For most of us out there birding, capturing an image of the bird, butterfly or dragonfly is secondary to our identification and enjoyment of it. The line between photographer of wildlife and birder is however quite blurred and many an excellent image have been taken by a birder messing around with a camera. For myself I am a birder who takes photographs and for that to not be an entirely disappointing combination you need to have some kit that does the job.
I’ve mentioned before that I lug around a Canon something or other with the ‘birders’ lens’ the 100-400 attached. I do that because I can get flight shots of dots, record shots of things that need manual focus and moving birds in trees such as warblers. You only have to browse my efforts in these blog pages to see how varied my efforts have been. As well as the big lens I’ve tried digiscoping and seemed to be getting somewhere until my camera proved allergic to hitting a tiled Cuban floor. I’ve tried brackets and sleeves, holding the thing to the lens by hand and just about anything that I thought might work.
My wife has a Canon Powershot 35x optical zoom camera, it fits in your pocket, just about, and I’ve written before about how I have been contemplating shelving the big camera in favour of a back saving sub-compact. I tried it with a Nikon thing and the damn thing would not focus at times for no clear reason. Sandra’s Canon occasionally has the same problem. This is because the camera makers do not test their products with the naturalist photographer in mind and the faults only show up when we find them. Now Canon have upped the ante with their Canon Powershot SX50hs. A camera that offers 24mm-1200mm with the 50x optical zoom.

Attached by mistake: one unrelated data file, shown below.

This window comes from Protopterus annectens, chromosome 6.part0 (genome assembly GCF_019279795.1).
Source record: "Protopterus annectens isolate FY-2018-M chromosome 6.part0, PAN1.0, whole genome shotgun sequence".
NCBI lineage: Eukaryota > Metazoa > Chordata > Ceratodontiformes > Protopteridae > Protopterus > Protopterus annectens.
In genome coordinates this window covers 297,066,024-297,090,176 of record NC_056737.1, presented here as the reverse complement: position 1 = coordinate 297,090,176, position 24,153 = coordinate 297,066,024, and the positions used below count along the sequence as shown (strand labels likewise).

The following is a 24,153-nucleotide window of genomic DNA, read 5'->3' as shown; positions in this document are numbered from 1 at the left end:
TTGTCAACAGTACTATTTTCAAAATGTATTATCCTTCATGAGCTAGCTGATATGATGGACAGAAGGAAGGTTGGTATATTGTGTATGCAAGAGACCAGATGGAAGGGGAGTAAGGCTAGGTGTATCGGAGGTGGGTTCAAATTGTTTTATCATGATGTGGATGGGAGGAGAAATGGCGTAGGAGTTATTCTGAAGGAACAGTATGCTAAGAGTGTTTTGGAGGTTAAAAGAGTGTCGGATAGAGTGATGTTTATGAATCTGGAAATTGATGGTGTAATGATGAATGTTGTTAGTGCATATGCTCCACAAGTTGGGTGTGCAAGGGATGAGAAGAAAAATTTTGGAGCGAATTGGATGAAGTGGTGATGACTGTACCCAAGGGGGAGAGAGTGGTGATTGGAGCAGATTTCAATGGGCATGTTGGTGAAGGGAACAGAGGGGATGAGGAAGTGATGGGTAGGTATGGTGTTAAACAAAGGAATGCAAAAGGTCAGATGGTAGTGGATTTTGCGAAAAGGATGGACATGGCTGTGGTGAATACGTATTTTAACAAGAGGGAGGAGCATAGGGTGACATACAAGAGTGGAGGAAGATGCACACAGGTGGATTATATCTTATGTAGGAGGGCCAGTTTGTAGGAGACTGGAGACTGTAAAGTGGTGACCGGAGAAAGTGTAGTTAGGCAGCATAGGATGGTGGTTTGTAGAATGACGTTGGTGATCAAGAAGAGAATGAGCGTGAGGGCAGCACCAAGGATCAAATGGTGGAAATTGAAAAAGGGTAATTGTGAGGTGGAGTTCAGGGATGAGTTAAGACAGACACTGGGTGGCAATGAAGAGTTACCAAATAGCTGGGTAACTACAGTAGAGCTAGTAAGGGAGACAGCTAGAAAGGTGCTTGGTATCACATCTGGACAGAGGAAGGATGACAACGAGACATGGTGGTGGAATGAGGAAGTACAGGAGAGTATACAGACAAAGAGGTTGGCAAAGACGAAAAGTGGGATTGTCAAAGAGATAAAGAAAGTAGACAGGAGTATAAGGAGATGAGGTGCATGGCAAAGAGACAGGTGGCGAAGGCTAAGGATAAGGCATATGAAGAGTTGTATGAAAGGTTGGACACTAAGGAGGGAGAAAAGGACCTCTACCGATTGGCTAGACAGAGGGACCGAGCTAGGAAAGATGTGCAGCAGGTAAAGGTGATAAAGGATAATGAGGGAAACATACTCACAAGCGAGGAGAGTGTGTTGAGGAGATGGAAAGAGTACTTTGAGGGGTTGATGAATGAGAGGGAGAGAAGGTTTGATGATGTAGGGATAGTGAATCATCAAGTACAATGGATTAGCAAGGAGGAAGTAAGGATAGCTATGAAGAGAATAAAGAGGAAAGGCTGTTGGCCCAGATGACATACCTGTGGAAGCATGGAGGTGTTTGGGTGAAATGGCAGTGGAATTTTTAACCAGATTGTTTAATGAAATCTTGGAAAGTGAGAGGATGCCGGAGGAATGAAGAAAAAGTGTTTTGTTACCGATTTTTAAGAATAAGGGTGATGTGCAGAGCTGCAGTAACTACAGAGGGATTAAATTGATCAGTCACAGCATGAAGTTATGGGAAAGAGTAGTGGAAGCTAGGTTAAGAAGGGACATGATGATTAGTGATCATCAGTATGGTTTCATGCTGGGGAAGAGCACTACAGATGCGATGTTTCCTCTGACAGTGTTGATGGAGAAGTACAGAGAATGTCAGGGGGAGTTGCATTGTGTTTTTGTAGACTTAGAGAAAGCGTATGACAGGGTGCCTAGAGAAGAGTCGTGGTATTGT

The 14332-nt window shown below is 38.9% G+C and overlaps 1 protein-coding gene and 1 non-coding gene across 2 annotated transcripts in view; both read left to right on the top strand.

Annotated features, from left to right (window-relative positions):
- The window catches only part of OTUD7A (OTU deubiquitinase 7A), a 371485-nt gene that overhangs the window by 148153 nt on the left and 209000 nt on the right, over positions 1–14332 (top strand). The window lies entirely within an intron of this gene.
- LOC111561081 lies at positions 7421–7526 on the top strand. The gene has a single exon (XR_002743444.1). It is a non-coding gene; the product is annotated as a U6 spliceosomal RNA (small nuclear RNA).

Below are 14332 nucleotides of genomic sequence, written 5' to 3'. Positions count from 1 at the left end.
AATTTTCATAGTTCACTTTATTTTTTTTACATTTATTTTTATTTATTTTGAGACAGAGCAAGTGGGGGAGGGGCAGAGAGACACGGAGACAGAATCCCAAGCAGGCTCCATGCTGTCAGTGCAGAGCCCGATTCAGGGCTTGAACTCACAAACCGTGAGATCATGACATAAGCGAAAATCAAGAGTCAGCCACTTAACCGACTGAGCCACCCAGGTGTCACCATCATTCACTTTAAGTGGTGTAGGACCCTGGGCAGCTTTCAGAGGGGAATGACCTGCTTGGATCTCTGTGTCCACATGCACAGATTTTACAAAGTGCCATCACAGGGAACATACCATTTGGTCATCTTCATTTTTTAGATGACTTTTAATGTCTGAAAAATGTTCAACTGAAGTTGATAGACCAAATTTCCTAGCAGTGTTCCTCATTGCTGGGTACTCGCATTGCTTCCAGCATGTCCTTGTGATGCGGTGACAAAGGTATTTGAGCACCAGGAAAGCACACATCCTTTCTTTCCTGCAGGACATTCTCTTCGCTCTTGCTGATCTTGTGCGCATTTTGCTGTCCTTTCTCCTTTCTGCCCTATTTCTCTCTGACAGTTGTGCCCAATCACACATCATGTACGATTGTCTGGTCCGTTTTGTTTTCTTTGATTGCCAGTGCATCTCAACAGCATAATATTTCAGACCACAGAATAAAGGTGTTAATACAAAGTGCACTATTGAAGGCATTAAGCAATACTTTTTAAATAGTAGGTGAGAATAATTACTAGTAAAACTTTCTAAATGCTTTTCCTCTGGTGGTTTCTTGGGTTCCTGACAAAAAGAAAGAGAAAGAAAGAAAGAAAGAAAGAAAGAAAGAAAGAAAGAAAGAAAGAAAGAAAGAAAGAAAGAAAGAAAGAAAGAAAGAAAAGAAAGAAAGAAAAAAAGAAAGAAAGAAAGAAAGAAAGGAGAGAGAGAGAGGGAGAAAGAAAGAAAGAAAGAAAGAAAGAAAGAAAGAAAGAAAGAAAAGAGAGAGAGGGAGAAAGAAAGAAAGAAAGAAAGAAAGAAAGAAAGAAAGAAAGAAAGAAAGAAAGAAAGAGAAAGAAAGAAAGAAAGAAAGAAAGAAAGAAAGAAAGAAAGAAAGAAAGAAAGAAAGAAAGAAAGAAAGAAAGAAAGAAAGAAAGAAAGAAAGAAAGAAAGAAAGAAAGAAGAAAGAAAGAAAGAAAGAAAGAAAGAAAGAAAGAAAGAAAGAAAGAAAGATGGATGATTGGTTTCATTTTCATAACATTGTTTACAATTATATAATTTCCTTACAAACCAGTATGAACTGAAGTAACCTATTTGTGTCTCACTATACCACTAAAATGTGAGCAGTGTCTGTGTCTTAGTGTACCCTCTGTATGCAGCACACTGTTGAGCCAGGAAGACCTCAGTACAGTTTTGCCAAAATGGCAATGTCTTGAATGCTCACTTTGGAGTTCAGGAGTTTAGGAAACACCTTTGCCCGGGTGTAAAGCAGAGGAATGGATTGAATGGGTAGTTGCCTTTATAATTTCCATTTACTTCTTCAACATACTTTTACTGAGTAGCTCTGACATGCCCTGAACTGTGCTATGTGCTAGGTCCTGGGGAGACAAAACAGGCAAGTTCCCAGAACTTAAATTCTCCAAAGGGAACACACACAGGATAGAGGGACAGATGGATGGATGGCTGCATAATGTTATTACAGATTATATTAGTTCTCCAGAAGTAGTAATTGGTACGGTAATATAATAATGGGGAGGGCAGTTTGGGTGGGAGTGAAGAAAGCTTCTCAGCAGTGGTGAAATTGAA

Last Sunday, Alain Bessette and I wandered St-Lazare sand pits. The light was mostly awful and the day cool and breezy at times. Not the ideal conditions for photography but I’d seen a lot of stuff taken by Alain previously and was interested to see how his $400 camera performed. Below is a selection of the shots that Alain took on the day. Some you would class as a record shot but hey, if you were submitting a Curlew Sandpiper photo as a back-up to a claim you’d be happy enough with the detail in the Semipalmated Plover, a bird that was c45m away.
The time is not far away when a sub-compact camera that has a reliable focus and the sort of optical zoom options a birder wants will be available. I’d fancy the Canon SX50 myself but I have a drawer full of failed experiments and I’m pretty sure that Sandra would (quite rightly) suggest we wait and see what the next one does.
Below are Alain’s shots, Snow Goose, Great Egret, Great Blue Heron, Semipalmated Plover and some Greater Yellowlegs.